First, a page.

We've found a simple method for creating a circular buffer using a normal MySQL table. This technique is obvious once you've seen it, and I'd be surprised if it hasn't been done before.

Why Would You Want a Circular Log?

Say you want to log messages, but you don't need to keep old ones. If you were logging to files, you could use a log rotation program. But what if you're logging to a database?

Couldn't you just regularly truncate the table? Well, that's what we tried at first. But when someone wanted to see a message from 22:00 the night before, and the truncation had run at midnight, they were out of luck. What we wanted was a way to keep at least 24 hours worth of entries at all times.

Features of the Circular Log
  • Each log entry requires only a single SQL statement.
  • The maximum number of rows in the table can be strictly controlled (and resized).
  • It's fast.
  • There's no maintenance required.

Rolling Your Own

First, create the log table.

CREATE TABLE circular_log_table (
    payload VARCHAR(255),
    INDEX (timestamp)

Next, decide on the number of rows you'd like to retain. We'll call that number MAX_CIRCULAR_LOG_ROWS.

Finally, to add new rows:

REPLACE INTO circular_log_table
              FROM circular_log_table AS t),
    payload = 'I like turtles.'

That's it.

The payload column is here as an example. Any number of additional columns of any type should work, as long as they're all set in the REPLACE statement.

How Does it Work?

If you've used Linux, you're probably familiar with one circular log: the kernel's ring buffer, accessed and controlled through dmesg. The buffer has a fixed size. Once it fills up, it loops back on itself and starts overwriting old messages with new ones. That's essentially what happens with the MySQL log table as well.

Carrying the analogy dangerously far: the modulo of the log_id and the buffer size acts as a pointer to the address (row_id) in the table to write to.

Watching it In Action

Let's say that MAX_CIRCULAR_LOG_ROWS was set to 100. When there's no rows in the table, the subselect will give us 1 for the row_id (COALESCE(MAX(log_id), 0) % 100 + 1 = COALESCE(NULL,0) % 100 + 1 = 0 % 100 + 1 = 1). This means that the first row inserted will have log_id = 1, row_id = 1. So far so good.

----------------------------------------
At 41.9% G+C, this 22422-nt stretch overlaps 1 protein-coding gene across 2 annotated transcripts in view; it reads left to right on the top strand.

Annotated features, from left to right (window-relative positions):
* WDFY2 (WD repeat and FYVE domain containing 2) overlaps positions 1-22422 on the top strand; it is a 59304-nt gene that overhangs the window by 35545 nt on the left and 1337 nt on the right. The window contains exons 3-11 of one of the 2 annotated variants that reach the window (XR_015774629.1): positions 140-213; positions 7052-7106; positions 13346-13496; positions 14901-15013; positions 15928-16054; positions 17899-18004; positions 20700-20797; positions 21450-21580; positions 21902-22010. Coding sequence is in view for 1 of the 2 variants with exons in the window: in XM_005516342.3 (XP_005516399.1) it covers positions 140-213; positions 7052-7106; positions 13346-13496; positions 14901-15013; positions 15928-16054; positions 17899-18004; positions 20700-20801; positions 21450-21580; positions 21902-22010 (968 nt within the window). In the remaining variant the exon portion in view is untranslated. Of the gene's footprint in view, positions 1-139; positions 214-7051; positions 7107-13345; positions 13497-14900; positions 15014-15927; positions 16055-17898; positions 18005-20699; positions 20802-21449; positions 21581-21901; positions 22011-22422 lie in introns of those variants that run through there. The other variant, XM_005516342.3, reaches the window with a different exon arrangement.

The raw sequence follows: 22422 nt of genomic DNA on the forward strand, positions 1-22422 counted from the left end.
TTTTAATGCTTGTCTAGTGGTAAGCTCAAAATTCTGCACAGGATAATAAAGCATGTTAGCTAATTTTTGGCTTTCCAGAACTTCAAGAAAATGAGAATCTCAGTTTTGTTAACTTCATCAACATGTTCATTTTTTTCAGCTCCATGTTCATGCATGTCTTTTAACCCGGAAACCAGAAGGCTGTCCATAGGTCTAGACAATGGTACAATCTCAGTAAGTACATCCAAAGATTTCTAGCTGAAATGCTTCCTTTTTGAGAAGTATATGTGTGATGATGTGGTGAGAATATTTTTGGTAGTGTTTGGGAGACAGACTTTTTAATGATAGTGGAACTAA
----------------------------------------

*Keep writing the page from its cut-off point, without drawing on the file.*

When it's time to insert the second row, MAX(log_id) will evaluate to 1 (since we haven't yet inserted the second row) and so the row_id will be 2, which again matches the log_id of the row upon insert (log_id = 2, row_id = 2).

This proceeds as expected up until 100 rows have been inserted into the table (log_id = 100, row_id = 100).

On insertion of the 101th row, row_id rotates back to 1. (COALESCE(MAX(log_id), 0) % 100 + 1 = 100 % 100 + 1 = 1) Now, when the row is inserted it, due to the unique constraint on row_id, it will replace the row with row_id = 1 and the new row will have log_id = 101, row_id = 1.

The process continues to repeat itself now thanks to the modulo. At log_id 201 we'll be back to row_id 1, and again at 301, ad infinitum.

Resizing the Log Table

To grow the table, just increase MAX_CIRCULAR_LOG_ROWS. There will be a lag until the row_id reaches the old MAX_CIRCULAR_LOG_ROWS and then it will grow to the new limit.

To shrink the table, decrease MAX_CIRCULAR_LOG_ROWS and then DELETE all rows with log_id < MAX_CIRCULAR_LOG_ROWS. Again, there will be a lag until all entries are continously ordered without gaps. And keep in mind that the DELETE could lock the table and take a while.

Is It Stable?

We've been using this technique for almost 2 years now on a 2,000,000-row table with a dozen columns and multiple composite indexes. The log_id is up to 615,069,600 at the time I write this. The table has accumulated some overhead, but the overhead is still a fraction of either the table's data or index size.

Eventually the log_id column will be exhausted, but even at 10,000 inserts per second it'll take 3.5 billion years.

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